Tuesday, February 13, 2007 10:56 PM lawrenso

SAN Disk Performance and configuration

Hi All,

 Well here I am - my first blogCool . It was a post from GrumpyOldDBA that decided me to join and start blogging.

The link to it is here


 It is not the whole document, but the comment right at the bottom in relation to SAN configuration.

I am a contract DBA and earn my crust on several different types of contract work, from pure support (pays the bills) through to Project work. I also get assignments for going to customers sites to carry out performance tuning on their systems.

What I have found repeatedly is the number of companies that have swallowed the Salesman's words, invested in a SAN and then have loaded all their systems onto it. More times than not, the disks are allocated to a RAID 5, with logical disks carved out for each system. They look at me funny when I start by issuing a disclaimer saying that for enhancements and recommendations that I make, the SAN will be an issue unless they are prepared to rip it apart and start again. Funny, nobody has taken me up on that offer yet!

 There are other issues with using SAN's. One previous customer had really bought into the SAN setup, running Web Servers, Databases, Mail, in fact, everything in the server room was connected to the SAN. Now, fortunately for them, their databases were not heavily used, with a low amount of transactions (just to clarify, this assignment was just giving backfill DBA cover), and they were not experiencing any performance issues in the area of the databases.

But what they were suffering from was Availability issues. I started this section by stating that they had bought into SAN's in a big way. Even going as far as having all the machines boot from the SAN. This is what I call "putting all you eggs into one basket". It ran lovely, but then, all of a sudden, everything disapeared. Everything went down! This then continued to happen 3-4 times a week. They had no way of troubleshooting the problem because all their servers booted from the SAN, so logs and everything were on the SAN, and this had dissapeared!!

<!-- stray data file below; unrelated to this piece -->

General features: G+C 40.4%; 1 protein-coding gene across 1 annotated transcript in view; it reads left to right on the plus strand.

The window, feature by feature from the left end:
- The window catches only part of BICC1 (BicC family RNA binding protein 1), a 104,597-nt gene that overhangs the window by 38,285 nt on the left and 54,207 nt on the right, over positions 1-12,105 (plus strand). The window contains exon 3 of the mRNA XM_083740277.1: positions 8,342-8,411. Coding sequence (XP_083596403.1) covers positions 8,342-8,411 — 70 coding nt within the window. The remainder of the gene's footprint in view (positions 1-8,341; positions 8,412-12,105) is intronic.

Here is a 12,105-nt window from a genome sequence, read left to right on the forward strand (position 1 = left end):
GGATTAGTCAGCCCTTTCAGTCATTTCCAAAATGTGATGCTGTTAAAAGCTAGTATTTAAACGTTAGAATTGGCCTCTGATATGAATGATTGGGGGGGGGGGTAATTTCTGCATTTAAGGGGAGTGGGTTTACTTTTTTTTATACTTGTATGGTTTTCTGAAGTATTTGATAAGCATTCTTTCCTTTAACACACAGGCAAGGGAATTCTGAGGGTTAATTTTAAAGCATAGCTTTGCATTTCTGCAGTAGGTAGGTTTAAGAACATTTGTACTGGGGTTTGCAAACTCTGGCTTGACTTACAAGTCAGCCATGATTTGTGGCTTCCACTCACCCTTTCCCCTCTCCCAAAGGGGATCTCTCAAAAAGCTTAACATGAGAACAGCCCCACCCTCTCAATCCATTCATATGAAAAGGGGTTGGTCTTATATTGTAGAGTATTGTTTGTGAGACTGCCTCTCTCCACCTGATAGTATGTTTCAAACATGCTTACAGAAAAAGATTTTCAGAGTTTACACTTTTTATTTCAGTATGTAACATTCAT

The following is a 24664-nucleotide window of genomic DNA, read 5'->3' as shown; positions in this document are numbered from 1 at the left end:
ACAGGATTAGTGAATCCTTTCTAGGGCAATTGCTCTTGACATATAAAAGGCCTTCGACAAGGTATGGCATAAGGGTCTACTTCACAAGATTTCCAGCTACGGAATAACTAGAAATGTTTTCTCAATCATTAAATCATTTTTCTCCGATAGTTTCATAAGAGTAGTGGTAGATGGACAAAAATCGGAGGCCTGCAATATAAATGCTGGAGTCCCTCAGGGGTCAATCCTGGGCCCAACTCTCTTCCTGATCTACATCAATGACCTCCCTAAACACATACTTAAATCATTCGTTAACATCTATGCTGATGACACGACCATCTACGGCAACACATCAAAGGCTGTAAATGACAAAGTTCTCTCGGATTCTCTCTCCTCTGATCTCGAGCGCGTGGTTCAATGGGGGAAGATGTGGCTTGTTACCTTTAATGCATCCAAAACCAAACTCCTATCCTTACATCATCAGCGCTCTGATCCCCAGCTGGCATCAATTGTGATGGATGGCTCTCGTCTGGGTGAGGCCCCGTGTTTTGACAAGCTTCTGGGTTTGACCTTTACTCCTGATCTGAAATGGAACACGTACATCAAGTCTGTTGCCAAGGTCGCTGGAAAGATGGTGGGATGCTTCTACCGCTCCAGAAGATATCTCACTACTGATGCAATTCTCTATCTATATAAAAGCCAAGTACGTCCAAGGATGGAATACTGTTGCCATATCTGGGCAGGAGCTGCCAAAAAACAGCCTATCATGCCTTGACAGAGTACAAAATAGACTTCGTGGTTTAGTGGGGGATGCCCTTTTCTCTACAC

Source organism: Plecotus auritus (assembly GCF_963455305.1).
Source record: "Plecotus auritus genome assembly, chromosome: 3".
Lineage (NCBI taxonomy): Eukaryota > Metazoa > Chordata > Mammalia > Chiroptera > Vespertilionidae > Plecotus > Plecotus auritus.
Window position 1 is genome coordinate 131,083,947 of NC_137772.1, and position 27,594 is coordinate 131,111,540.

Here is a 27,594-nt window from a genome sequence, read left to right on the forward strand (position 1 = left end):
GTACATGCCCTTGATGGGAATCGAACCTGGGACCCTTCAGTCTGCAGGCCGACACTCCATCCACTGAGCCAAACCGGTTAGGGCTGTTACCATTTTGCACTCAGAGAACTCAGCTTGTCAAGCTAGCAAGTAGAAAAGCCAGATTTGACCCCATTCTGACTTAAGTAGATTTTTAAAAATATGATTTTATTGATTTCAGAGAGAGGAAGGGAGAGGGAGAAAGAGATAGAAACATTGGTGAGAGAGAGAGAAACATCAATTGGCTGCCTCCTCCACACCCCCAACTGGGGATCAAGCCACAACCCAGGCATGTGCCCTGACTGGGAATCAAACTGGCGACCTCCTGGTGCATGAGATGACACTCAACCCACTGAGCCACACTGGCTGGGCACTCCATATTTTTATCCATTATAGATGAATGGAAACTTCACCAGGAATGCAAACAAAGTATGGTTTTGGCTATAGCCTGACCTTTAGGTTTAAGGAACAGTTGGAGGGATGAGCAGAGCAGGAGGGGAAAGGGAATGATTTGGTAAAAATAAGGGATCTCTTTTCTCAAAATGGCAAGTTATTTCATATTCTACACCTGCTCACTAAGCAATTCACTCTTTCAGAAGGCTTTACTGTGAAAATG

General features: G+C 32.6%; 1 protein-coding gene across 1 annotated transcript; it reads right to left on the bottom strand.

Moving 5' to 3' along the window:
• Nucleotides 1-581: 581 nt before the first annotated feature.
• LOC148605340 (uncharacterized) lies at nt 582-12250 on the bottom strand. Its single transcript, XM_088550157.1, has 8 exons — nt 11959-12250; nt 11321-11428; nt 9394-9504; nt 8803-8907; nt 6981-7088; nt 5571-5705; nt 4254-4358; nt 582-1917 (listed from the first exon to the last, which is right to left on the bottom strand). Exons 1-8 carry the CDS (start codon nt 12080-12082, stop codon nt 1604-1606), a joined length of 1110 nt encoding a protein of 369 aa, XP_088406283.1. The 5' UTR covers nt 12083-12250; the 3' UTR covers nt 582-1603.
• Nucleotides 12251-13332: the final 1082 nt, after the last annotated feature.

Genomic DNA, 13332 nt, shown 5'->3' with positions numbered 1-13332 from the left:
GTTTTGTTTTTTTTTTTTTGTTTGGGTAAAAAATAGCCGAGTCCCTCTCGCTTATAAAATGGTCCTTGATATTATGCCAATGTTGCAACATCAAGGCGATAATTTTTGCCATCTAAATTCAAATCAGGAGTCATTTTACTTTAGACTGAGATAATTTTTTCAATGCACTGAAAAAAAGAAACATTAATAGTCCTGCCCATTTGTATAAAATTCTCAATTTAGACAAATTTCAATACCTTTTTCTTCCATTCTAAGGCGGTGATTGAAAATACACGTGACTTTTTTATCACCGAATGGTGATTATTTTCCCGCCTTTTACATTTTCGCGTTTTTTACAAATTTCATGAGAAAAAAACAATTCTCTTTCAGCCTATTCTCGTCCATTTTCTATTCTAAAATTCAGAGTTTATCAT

When my contract was over, they were still having this issue and were testing updated drivers with the manufacturer of the SAN.

I hope they learn't their lesson with this. As I said above, I call this "Putting all your eggs in one basket", not because of what it appears to do, but because, when that basket is dropped, all you eggs get smashed.Geeked


# re: SAN Disk Performance and configuration

Wednesday, February 14, 2007 1:03 PM by tonyrogerson

Amazing; this is what happens when people ignore what is staring them in the face and totally absorb the marketing hype that go with SAN's.

Great as file server storage but naff all use for database work unless you are willing to spend large in which case you'd have probably save substantial amounts of money redeveloping the app using more service orientation and therefore commodity kit.

Good luck with the blog - great to see you on board!